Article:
Could I live at Volare, please? Their Halloween wine dinner was incredible. [Food & Dining]

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Insalate

This evening, Volare Ristorante on Frankfort Avenue hosted a 5-course dinner with wines from the family vineyards of Cantine Riondo in Veneto, Italy. It was outstanding. Genuinely head and shoulders above any meal that I’ve had in a long, long time. And I’m pretty sure that Chef Moore is some sort of Italian food wizard. Just putting that out there.

We started off the meal with the Antipasto, a trio of elegant and stunningly-beautiful bites. The Pumpkin Timbale with Black Walnut Herb Sauce, a noticeable favorite of my fellow diners, was gorgeous, smooth, and well-seasoned with a sweet drizzle of balsamic vinegar and a sage leaf. It was so light and airy that it almost instantly disappeared once my lips closed around it. Oddly enough, the Bruschetta with Mushroom Duxelle, Peppadews, and Fresh Mozzarella, though clearly prepared with Italian ingredients and kissed with a lovely anise flavor, smelled and tasted Asian! I thought maybe there was something wrong with me, but my date nodded in agreement when I voiced such a ridiculous notion. However, it was delicious and tender with clean flavors, and I really appreciated the crunchy variation in texture it brought to its two counterparts. The Butternut Squash Bisque with Pancetta and Cinnamon Oil took a moment to get used to, but with each sip, I discovered more and more flavors, and it quickly became my favorite of the trio. Garnished with cinnamon oil, green onions, and a crispy piece of pancetta, it was fascinatingly complex in spite of its simplicity, and I was immediately very impressed by Chef Moore. It may not have been intentional, but the bisque was cold when it was set before me, and I was glad because I could taste each component with perfect clarity. All three bites were fabulous and perfect with the wine, a bubbly Prosecco (Riondo Prosecco Punto Rosso DOC 2010), which smelled sweet, but had a bright, tart, and citrusy flavor that cleansed the palate well between each bite. This clearly versatile and undeniably refreshing wine would be perfect for entertaining!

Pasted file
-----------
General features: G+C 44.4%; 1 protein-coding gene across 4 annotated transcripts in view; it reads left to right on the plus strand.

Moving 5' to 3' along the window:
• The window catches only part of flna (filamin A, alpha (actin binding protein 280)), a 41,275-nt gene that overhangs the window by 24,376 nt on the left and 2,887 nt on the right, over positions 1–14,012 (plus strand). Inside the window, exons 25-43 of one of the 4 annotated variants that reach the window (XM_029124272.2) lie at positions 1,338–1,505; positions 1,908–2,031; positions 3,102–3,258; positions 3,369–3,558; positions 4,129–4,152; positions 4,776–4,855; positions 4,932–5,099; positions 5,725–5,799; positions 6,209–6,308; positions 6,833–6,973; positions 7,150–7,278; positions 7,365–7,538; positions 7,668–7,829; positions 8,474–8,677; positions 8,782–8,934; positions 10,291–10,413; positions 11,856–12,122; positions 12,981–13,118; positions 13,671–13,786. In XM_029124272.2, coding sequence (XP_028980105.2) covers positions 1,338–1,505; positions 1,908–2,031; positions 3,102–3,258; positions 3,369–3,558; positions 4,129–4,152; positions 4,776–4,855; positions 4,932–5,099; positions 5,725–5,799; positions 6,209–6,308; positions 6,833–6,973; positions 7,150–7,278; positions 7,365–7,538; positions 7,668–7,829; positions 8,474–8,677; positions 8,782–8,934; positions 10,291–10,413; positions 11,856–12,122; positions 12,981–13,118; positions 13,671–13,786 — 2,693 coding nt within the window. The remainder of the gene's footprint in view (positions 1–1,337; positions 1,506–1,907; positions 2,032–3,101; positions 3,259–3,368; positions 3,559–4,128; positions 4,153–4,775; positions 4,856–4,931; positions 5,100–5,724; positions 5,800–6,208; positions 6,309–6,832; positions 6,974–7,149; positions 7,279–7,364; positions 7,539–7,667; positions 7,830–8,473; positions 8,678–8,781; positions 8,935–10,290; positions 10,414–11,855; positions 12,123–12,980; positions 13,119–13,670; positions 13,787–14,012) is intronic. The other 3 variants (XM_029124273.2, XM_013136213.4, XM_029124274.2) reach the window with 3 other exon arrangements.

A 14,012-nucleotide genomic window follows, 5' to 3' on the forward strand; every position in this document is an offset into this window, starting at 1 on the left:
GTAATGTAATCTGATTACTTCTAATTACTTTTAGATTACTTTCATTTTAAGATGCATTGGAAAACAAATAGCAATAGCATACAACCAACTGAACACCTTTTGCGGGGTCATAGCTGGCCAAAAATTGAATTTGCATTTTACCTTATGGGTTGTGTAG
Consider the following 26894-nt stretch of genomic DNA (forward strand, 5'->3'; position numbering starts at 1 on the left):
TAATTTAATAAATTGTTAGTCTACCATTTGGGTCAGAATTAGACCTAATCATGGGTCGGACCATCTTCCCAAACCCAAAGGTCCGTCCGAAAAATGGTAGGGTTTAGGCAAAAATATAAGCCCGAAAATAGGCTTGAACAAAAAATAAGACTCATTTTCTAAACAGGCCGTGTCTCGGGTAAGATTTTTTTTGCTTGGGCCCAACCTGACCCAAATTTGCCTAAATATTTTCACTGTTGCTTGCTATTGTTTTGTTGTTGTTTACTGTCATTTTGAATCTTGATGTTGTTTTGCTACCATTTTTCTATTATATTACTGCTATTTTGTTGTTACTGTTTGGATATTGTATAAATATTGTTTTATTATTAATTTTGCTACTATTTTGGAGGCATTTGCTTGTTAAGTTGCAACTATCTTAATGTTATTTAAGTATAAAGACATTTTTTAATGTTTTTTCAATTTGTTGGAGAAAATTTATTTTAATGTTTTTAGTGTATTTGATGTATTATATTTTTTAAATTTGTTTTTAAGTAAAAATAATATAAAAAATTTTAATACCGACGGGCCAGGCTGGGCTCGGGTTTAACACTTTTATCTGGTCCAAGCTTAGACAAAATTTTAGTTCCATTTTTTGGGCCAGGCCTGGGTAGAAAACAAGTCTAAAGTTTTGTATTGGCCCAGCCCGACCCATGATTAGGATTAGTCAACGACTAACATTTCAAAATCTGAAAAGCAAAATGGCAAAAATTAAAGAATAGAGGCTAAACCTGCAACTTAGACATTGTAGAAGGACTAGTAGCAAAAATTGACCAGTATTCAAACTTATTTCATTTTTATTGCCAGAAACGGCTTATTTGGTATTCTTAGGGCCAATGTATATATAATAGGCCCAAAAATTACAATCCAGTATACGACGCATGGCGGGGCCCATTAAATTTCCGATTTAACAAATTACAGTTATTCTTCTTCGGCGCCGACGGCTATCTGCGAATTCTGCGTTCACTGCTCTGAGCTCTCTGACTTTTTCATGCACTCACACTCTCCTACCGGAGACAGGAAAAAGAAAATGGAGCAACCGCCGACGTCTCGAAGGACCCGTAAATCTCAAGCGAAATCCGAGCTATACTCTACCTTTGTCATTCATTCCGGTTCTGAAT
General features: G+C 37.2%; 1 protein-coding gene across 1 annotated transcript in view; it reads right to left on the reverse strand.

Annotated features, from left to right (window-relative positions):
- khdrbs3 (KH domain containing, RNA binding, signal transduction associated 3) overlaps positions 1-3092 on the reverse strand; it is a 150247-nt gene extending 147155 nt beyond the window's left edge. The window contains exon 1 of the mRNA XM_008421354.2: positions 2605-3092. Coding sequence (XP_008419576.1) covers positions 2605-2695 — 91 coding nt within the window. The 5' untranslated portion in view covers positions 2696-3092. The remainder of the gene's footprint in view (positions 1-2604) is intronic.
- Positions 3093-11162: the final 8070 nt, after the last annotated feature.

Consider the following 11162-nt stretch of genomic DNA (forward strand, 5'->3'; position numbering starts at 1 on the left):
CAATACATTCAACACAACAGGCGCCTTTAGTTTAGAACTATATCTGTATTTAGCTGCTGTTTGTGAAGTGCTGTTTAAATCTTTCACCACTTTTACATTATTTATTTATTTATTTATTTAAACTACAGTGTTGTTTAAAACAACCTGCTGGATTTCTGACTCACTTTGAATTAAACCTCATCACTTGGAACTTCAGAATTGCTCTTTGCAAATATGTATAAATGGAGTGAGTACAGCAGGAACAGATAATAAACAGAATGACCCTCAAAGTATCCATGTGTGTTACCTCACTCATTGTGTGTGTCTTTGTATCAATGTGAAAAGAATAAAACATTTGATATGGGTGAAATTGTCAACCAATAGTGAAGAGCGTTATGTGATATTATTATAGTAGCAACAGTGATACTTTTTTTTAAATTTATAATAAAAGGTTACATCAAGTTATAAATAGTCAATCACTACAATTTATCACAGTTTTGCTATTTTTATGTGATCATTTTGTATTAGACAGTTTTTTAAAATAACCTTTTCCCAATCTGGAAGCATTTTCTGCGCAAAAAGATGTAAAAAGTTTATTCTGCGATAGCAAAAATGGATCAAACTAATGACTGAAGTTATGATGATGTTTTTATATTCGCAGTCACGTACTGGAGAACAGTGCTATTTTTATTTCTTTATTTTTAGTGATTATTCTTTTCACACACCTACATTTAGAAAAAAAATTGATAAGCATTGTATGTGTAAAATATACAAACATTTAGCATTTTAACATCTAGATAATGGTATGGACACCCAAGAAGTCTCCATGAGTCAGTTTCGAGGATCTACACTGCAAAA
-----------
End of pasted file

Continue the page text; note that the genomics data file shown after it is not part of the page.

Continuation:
The second course, Insalate, served with a golden Soave (Riondo 2011), was perfect, and I really mean that. It was simple, clean, and very well-conceived. Described as “Inverno-Roasted Pumpkin Seeds, Fried Goat Cheese, Red Beets, Mixed Greens, and Honey-Truffle Vinaigrette”, it was everything that I expected it to be, yet infinitely exceeded those expectations. First off, thank you, Chef Moore, for using fresh beets and being thoughtful enough to include beet greens in the salad, as well. I adore beets, and it makes me sad that most people think they hate them because all they’ve had is the ones out of a can. If you are one of these people, please march your can down to Volare and have the chef prepare this salad for you. The greens were cool and fresh against the warmth of a soft ball of fried goat cheese and the sweet crunch of roasted pumpkin seeds. Everything was tied together by an incredible honey-truffle vinaigrette, which was clean, sweet, and pure. I may have scraped up the remainder of it with my fork and unceremoniously licked each prong clean when I finished the salad. I don’t really recall… Moving on!
 
The third course, Grandi Paste, was Pumpkin Lune – housemade tomato pasta lune filled with roasted pumpkin and Reggiano cheese, finished with a sage brown butter and grated amaretti cookie. This dish did an immaculate job of skirting the line between savory and sweet. The pasta, clearly handmade in the most complimentary way possible, was tender and a beautiful bright orange color. Inside, smooth pumpkin waited with sharp Parmesan to tantalize my senses and lure me in for another assertively-seasoned bite. The lune were liberally sprinkled with cheese and laced with crispy crumbled sage and amaretti cookie pieces, which added a new dimension of beautiful Fall flavors. Served with the Riondo Rosso 2009, a rich red with tones of raisin, blackberry, and chocolate, it was beyond delicious. I would have wished for more than three if I hadn’t been waiting so excitedly for the next dish.